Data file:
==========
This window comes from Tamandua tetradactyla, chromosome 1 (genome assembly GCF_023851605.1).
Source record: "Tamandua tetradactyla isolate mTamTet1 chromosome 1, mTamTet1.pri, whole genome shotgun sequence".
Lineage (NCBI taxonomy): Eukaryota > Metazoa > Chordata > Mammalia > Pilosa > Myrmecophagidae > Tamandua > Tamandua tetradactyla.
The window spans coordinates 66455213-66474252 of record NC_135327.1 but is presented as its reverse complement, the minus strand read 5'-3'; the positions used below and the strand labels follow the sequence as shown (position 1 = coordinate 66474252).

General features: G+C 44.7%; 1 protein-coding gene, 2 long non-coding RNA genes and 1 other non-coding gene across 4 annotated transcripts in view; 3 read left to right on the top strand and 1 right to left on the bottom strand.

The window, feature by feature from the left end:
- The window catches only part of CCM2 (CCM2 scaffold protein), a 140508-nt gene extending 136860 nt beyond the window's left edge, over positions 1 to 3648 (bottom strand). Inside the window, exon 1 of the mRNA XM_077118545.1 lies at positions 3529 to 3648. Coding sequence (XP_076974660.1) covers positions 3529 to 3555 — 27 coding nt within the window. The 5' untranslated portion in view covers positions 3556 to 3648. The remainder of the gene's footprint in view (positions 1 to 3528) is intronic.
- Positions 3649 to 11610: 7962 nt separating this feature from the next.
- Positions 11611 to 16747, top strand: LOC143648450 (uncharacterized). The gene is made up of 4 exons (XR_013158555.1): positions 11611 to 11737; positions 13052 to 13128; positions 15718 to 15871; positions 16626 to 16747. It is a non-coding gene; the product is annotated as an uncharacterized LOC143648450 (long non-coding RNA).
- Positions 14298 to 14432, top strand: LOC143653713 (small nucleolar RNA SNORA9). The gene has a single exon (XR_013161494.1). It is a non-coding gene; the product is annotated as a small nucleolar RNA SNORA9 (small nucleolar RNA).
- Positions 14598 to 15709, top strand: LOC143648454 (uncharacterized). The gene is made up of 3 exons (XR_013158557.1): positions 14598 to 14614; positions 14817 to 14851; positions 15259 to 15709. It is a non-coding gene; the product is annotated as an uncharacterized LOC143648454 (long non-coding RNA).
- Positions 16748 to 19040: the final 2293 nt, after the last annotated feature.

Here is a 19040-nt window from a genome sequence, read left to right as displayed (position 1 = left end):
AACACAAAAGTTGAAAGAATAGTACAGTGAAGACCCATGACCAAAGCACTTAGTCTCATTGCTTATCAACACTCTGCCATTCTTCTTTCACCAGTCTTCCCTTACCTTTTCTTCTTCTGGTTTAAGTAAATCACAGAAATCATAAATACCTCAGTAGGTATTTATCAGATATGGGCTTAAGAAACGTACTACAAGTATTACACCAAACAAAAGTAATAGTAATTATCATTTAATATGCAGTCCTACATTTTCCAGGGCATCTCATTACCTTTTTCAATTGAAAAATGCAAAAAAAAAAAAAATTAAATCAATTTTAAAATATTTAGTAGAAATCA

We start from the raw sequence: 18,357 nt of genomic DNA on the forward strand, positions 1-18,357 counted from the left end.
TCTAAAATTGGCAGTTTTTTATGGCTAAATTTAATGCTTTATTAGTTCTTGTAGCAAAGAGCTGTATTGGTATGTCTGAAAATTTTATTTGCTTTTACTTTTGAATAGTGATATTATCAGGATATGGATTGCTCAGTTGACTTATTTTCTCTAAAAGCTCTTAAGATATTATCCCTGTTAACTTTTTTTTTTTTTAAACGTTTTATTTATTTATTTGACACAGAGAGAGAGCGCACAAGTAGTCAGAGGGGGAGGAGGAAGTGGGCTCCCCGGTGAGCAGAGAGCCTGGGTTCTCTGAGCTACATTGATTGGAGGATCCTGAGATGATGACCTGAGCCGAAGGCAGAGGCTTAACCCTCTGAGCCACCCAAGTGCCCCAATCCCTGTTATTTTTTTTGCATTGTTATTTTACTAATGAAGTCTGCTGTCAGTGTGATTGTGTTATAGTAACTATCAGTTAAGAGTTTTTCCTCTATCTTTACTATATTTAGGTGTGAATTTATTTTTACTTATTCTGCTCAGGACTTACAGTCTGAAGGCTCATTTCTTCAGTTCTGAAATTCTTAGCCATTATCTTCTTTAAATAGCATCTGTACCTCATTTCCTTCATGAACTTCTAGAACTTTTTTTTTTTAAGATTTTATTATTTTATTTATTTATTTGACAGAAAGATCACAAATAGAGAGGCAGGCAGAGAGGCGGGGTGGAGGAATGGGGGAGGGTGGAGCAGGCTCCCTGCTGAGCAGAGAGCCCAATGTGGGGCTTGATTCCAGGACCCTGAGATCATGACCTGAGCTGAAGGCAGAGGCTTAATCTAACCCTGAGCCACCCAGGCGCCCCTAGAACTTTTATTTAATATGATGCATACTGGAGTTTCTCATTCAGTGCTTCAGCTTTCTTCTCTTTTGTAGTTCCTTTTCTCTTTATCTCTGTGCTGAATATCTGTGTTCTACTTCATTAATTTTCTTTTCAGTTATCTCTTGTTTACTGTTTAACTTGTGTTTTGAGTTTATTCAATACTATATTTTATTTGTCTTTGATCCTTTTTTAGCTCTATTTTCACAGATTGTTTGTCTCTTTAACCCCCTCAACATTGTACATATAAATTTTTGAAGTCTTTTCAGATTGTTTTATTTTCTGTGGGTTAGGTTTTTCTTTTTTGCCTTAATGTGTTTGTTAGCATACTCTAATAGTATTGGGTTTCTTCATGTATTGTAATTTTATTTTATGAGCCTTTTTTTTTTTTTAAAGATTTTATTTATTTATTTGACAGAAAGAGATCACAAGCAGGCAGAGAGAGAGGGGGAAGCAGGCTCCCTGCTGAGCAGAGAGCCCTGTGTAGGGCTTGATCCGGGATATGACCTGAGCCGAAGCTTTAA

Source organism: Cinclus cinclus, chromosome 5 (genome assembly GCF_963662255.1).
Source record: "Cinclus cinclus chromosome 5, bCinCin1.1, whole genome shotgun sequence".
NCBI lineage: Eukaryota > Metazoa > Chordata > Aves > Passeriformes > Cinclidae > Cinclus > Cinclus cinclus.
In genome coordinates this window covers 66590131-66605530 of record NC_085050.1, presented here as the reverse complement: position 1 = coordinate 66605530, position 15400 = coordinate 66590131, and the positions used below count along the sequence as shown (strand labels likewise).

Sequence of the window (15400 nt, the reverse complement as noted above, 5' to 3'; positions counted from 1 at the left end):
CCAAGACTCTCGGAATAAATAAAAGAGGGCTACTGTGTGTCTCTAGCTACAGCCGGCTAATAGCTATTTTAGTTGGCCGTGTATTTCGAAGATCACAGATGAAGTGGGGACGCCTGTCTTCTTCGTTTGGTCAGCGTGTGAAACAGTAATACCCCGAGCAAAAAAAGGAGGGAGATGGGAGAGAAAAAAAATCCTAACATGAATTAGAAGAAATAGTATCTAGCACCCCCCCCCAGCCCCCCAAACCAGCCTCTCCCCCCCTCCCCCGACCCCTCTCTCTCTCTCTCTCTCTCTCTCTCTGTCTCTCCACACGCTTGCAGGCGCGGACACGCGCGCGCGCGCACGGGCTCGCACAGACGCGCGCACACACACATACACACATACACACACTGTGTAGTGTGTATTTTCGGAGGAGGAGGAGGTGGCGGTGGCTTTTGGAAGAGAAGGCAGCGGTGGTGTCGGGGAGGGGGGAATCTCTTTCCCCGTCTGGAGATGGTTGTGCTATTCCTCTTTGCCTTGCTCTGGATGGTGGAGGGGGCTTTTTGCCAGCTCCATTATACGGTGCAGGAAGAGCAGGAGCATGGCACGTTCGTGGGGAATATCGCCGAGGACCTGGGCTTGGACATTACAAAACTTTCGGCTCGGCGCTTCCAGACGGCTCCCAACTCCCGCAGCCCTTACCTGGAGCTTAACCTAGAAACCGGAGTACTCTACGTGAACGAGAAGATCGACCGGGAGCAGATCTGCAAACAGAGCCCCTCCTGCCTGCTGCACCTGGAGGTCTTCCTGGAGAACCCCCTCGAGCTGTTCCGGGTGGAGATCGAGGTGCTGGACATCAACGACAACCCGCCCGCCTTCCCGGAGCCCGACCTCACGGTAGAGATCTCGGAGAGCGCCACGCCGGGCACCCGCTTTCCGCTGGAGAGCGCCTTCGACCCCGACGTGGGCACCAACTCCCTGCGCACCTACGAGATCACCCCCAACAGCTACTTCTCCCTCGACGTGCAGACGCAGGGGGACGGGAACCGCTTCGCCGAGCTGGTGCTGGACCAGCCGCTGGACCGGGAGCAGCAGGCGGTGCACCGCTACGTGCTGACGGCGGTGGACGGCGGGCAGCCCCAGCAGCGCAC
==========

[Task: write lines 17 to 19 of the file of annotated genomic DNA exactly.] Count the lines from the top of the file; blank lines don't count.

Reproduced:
Source organism: Cinclus cinclus, chromosome 5 (genome assembly GCF_963662255.1).
Source record: "Cinclus cinclus chromosome 5, bCinCin1.1, whole genome shotgun sequence".
NCBI lineage: Eukaryota > Metazoa > Chordata > Aves > Passeriformes > Cinclidae > Cinclus > Cinclus cinclus.